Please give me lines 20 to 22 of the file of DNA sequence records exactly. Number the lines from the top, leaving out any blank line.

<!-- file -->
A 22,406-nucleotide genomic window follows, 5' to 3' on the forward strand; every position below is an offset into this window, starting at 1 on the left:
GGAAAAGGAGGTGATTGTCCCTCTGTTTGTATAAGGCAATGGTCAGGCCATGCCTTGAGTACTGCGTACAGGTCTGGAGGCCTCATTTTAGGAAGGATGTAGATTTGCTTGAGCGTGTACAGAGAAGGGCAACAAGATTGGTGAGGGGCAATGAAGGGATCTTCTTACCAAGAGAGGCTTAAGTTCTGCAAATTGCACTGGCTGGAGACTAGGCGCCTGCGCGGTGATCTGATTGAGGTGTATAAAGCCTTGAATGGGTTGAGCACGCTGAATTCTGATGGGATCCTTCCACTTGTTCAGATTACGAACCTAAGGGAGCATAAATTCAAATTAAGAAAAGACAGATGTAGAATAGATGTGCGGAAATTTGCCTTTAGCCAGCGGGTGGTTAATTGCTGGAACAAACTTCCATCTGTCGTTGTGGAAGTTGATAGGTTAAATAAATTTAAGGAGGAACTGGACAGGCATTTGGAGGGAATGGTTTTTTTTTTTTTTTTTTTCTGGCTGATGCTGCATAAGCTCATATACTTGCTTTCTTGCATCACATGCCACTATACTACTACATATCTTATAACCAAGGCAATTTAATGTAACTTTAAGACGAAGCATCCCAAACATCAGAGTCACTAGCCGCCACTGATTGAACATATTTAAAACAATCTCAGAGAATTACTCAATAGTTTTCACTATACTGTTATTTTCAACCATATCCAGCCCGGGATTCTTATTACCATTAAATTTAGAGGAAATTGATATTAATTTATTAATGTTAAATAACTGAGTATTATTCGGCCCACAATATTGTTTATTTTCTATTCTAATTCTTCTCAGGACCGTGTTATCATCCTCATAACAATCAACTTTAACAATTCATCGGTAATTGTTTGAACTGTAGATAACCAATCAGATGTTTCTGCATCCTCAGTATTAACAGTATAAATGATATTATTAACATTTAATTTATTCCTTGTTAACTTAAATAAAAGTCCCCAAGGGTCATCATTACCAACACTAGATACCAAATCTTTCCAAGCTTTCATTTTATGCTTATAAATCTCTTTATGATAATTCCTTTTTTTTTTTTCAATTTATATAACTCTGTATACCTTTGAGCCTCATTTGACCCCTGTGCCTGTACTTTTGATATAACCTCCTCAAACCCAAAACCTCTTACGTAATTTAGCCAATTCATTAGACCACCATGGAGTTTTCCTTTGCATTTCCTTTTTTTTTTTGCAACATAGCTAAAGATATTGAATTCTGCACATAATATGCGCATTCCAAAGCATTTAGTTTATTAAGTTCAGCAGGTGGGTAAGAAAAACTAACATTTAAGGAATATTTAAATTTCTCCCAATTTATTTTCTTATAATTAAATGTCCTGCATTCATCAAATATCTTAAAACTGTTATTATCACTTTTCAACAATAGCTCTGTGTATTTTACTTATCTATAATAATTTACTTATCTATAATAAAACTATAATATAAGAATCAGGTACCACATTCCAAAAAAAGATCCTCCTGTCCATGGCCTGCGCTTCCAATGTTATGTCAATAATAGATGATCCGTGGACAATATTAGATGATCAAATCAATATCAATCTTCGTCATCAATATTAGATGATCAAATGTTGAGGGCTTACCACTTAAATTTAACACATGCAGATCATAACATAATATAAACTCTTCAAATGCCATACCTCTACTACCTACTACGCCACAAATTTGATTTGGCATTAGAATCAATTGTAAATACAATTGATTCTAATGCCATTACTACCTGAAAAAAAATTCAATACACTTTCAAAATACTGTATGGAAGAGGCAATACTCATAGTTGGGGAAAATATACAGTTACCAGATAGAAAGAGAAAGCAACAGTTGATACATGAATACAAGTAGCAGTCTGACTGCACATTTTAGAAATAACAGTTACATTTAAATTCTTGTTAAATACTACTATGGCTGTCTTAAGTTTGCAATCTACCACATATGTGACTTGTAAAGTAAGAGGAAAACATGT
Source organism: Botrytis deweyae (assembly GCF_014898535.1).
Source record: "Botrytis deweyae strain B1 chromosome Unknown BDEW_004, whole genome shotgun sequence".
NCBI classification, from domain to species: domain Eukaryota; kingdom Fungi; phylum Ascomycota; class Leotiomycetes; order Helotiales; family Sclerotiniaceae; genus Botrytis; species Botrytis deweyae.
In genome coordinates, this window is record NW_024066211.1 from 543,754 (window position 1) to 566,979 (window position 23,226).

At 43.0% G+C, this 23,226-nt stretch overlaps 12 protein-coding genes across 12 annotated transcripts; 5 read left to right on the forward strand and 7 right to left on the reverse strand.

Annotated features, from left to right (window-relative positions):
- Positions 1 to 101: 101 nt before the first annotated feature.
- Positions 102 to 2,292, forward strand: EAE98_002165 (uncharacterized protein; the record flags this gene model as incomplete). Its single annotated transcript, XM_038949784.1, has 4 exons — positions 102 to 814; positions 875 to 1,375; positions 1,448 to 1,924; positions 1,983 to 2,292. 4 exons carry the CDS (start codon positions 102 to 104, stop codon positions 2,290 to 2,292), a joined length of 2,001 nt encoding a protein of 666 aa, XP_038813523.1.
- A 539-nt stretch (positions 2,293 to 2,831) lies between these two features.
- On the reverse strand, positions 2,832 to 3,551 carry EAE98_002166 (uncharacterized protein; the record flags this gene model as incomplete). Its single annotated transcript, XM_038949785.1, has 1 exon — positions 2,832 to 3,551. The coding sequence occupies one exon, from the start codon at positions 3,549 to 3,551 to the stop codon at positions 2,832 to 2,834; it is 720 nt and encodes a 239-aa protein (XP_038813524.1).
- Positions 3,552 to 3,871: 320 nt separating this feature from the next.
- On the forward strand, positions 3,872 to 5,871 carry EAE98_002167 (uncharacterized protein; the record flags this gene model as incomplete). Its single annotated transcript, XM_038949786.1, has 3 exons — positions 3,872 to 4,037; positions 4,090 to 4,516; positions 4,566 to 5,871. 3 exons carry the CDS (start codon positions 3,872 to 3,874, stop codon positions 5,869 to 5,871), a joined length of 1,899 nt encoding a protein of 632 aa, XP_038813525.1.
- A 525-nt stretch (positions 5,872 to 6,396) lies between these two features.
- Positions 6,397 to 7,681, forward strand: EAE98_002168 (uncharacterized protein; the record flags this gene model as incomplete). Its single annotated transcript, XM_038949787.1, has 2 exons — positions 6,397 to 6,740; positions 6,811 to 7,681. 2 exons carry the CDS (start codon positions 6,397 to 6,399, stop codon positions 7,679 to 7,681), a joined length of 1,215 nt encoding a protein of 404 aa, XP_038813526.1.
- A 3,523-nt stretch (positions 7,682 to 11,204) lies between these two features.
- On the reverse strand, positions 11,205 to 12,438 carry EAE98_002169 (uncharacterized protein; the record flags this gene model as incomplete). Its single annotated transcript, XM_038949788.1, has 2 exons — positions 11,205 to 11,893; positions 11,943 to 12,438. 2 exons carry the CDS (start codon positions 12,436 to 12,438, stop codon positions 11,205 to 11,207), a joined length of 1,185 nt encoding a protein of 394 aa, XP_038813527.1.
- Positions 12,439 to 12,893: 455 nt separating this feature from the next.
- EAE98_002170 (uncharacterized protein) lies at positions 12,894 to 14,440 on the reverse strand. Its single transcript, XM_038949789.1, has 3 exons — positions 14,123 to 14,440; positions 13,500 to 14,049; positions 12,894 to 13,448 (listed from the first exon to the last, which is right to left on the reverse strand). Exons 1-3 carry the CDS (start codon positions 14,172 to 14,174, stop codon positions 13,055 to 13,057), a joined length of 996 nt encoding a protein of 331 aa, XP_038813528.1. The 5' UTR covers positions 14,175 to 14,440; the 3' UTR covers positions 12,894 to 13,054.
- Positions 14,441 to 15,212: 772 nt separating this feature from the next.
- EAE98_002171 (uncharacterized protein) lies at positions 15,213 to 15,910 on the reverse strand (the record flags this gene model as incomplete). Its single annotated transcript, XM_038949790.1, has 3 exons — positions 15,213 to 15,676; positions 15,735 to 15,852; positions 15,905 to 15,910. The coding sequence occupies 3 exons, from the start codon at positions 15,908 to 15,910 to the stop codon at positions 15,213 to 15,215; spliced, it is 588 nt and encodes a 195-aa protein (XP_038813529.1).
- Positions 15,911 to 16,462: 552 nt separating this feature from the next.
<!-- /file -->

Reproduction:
- EAE98_002170 (uncharacterized protein) lies at positions 12,894 to 14,440 on the reverse strand. Its single transcript, XM_038949789.1, has 3 exons — positions 14,123 to 14,440; positions 13,500 to 14,049; positions 12,894 to 13,448 (listed from the first exon to the last, which is right to left on the reverse strand). Exons 1-3 carry the CDS (start codon positions 14,172 to 14,174, stop codon positions 13,055 to 13,057), a joined length of 996 nt encoding a protein of 331 aa, XP_038813528.1. The 5' UTR covers positions 14,175 to 14,440; the 3' UTR covers positions 12,894 to 13,054.
- Positions 14,441 to 15,212: 772 nt separating this feature from the next.
- EAE98_002171 (uncharacterized protein) lies at positions 15,213 to 15,910 on the reverse strand (the record flags this gene model as incomplete). Its single annotated transcript, XM_038949790.1, has 3 exons — positions 15,213 to 15,676; positions 15,735 to 15,852; positions 15,905 to 15,910. The coding sequence occupies 3 exons, from the start codon at positions 15,908 to 15,910 to the stop codon at positions 15,213 to 15,215; spliced, it is 588 nt and encodes a 195-aa protein (XP_038813529.1).